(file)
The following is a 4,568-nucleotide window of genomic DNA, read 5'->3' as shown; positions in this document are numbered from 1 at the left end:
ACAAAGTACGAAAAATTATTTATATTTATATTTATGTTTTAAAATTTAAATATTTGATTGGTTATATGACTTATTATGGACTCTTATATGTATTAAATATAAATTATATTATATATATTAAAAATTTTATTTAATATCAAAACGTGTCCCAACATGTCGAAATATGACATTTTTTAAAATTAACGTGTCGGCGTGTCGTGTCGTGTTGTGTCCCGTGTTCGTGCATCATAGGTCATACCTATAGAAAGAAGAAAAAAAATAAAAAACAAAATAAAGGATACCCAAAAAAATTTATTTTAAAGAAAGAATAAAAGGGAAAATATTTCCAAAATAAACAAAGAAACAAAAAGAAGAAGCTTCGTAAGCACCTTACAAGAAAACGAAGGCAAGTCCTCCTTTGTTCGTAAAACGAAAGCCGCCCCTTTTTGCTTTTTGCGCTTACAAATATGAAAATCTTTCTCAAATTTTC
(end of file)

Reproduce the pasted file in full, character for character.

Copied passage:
The following is a 4,568-nucleotide window of genomic DNA, read 5'->3' as shown; positions in this document are numbered from 1 at the left end:
ACAAAGTACGAAAAATTATTTATATTTATATTTATGTTTTAAAATTTAAATATTTGATTGGTTATATGACTTATTATGGACTCTTATATGTATTAAATATAAATTATATTATATATATTAAAAATTTTATTTAATATCAAAACGTGTCCCAACATGTCGAAATATGACATTTTTTAAAATTAACGTGTCGGCGTGTCGTGTCGTGTTGTGTCCCGTGTTCGTGCATCATAGGTCATACCTATAGAAAGAAGAAAAAAAATAAAAAACAAAATAAAGGATACCCAAAAAAATTTATTTTAAAGAAAGAATAAAAGGGAAAATATTTCCAAAATAAACAAAGAAACAAAAAGAAGAAGCTTCGTAAGCACCTTACAAGAAAACGAAGGCAAGTCCTCCTTTGTTCGTAAAACGAAAGCCGCCCCTTTTTGCTTTTTGCGCTTACAAATATGAAAATCTTTCTCAAATTTTC